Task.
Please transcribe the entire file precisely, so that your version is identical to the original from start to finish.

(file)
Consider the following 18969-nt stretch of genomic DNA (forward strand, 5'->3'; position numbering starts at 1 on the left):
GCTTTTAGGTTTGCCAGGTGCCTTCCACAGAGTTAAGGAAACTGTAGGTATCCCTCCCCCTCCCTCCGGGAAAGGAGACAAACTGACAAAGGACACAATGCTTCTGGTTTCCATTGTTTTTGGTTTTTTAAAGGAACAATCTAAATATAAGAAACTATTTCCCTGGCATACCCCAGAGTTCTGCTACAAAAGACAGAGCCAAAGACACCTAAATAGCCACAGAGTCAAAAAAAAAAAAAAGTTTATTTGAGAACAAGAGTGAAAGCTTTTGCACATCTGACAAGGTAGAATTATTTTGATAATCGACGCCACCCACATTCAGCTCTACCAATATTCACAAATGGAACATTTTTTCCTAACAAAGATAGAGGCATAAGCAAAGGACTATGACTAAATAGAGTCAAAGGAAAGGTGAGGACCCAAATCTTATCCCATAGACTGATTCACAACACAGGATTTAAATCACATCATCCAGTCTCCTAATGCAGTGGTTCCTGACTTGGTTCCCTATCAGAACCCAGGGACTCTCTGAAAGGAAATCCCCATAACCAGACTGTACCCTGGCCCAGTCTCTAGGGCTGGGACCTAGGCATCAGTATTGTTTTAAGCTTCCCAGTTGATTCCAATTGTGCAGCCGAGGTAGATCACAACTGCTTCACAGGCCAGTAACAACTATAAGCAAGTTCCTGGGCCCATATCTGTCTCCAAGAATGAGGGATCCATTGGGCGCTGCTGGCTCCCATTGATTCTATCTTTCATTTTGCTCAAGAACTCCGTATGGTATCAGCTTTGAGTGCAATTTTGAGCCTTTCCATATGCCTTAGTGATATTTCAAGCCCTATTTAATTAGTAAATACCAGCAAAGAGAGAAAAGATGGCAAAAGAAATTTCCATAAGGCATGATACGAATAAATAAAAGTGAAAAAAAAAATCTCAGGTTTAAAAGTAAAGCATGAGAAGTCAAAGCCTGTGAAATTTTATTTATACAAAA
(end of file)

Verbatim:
Consider the following 18969-nt stretch of genomic DNA (forward strand, 5'->3'; position numbering starts at 1 on the left):
GCTTTTAGGTTTGCCAGGTGCCTTCCACAGAGTTAAGGAAACTGTAGGTATCCCTCCCCCTCCCTCCGGGAAAGGAGACAAACTGACAAAGGACACAATGCTTCTGGTTTCCATTGTTTTTGGTTTTTTAAAGGAACAATCTAAATATAAGAAACTATTTCCCTGGCATACCCCAGAGTTCTGCTACAAAAGACAGAGCCAAAGACACCTAAATAGCCACAGAGTCAAAAAAAAAAAAAAGTTTATTTGAGAACAAGAGTGAAAGCTTTTGCACATCTGACAAGGTAGAATTATTTTGATAATCGACGCCACCCACATTCAGCTCTACCAATATTCACAAATGGAACATTTTTTCCTAACAAAGATAGAGGCATAAGCAAAGGACTATGACTAAATAGAGTCAAAGGAAAGGTGAGGACCCAAATCTTATCCCATAGACTGATTCACAACACAGGATTTAAATCACATCATCCAGTCTCCTAATGCAGTGGTTCCTGACTTGGTTCCCTATCAGAACCCAGGGACTCTCTGAAAGGAAATCCCCATAACCAGACTGTACCCTGGCCCAGTCTCTAGGGCTGGGACCTAGGCATCAGTATTGTTTTAAGCTTCCCAGTTGATTCCAATTGTGCAGCCGAGGTAGATCACAACTGCTTCACAGGCCAGTAACAACTATAAGCAAGTTCCTGGGCCCATATCTGTCTCCAAGAATGAGGGATCCATTGGGCGCTGCTGGCTCCCATTGATTCTATCTTTCATTTTGCTCAAGAACTCCGTATGGTATCAGCTTTGAGTGCAATTTTGAGCCTTTCCATATGCCTTAGTGATATTTCAAGCCCTATTTAATTAGTAAATACCAGCAAAGAGAGAAAAGATGGCAAAAGAAATTTCCATAAGGCATGATACGAATAAATAAAAGTGAAAAAAAAAATCTCAGGTTTAAAAGTAAAGCATGAGAAGTCAAAGCCTGTGAAATTTTATTTATACAAAA